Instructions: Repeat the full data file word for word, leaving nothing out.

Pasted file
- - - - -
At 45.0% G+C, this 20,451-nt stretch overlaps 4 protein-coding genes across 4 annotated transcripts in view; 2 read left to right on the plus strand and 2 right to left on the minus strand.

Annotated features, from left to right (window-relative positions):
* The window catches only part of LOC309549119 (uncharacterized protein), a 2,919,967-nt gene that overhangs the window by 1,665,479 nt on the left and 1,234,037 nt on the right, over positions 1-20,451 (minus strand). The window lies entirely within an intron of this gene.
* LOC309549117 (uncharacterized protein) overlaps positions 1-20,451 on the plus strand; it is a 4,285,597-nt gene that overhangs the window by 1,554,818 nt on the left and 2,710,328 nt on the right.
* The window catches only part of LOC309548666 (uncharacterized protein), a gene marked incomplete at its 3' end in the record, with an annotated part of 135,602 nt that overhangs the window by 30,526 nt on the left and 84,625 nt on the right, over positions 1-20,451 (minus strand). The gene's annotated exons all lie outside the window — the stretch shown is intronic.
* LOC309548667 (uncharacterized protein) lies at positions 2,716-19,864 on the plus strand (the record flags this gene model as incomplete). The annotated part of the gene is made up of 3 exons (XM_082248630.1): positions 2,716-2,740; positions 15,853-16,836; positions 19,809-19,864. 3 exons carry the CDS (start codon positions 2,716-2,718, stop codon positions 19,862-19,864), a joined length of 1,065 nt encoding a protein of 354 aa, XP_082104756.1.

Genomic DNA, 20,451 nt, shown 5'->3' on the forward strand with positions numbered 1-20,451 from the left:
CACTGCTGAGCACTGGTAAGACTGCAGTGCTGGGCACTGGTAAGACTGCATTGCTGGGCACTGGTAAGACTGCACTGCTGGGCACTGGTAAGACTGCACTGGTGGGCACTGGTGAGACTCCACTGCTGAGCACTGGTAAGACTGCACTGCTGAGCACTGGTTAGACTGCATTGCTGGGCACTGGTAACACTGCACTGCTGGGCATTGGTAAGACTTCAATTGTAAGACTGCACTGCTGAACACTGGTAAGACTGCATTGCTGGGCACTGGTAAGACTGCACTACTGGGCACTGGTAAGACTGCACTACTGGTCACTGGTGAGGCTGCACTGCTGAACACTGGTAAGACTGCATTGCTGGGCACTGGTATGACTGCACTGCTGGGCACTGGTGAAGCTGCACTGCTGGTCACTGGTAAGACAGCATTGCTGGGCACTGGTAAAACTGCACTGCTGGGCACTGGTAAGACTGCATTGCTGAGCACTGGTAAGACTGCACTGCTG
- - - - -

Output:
At 45.0% G+C, this 20,451-nt stretch overlaps 4 protein-coding genes across 4 annotated transcripts in view; 2 read left to right on the plus strand and 2 right to left on the minus strand.

Annotated features, from left to right (window-relative positions):
* The window catches only part of LOC309549119 (uncharacterized protein), a 2,919,967-nt gene that overhangs the window by 1,665,479 nt on the left and 1,234,037 nt on the right, over positions 1-20,451 (minus strand). The window lies entirely within an intron of this gene.
* LOC309549117 (uncharacterized protein) overlaps positions 1-20,451 on the plus strand; it is a 4,285,597-nt gene that overhangs the window by 1,554,818 nt on the left and 2,710,328 nt on the right.
* The window catches only part of LOC309548666 (uncharacterized protein), a gene marked incomplete at its 3' end in the record, with an annotated part of 135,602 nt that overhangs the window by 30,526 nt on the left and 84,625 nt on the right, over positions 1-20,451 (minus strand). The gene's annotated exons all lie outside the window — the stretch shown is intronic.
* LOC309548667 (uncharacterized protein) lies at positions 2,716-19,864 on the plus strand (the record flags this gene model as incomplete). The annotated part of the gene is made up of 3 exons (XM_082248630.1): positions 2,716-2,740; positions 15,853-16,836; positions 19,809-19,864. 3 exons carry the CDS (start codon positions 2,716-2,718, stop codon positions 19,862-19,864), a joined length of 1,065 nt encoding a protein of 354 aa, XP_082104756.1.

Genomic DNA, 20,451 nt, shown 5'->3' on the forward strand with positions numbered 1-20,451 from the left:
CACTGCTGAGCACTGGTAAGACTGCAGTGCTGGGCACTGGTAAGACTGCATTGCTGGGCACTGGTAAGACTGCACTGCTGGGCACTGGTAAGACTGCACTGGTGGGCACTGGTGAGACTCCACTGCTGAGCACTGGTAAGACTGCACTGCTGAGCACTGGTTAGACTGCATTGCTGGGCACTGGTAACACTGCACTGCTGGGCATTGGTAAGACTTCAATTGTAAGACTGCACTGCTGAACACTGGTAAGACTGCATTGCTGGGCACTGGTAAGACTGCACTACTGGGCACTGGTAAGACTGCACTACTGGTCACTGGTGAGGCTGCACTGCTGAACACTGGTAAGACTGCATTGCTGGGCACTGGTATGACTGCACTGCTGGGCACTGGTGAAGCTGCACTGCTGGTCACTGGTAAGACAGCATTGCTGGGCACTGGTAAAACTGCACTGCTGGGCACTGGTAAGACTGCATTGCTGAGCACTGGTAAGACTGCACTGCTG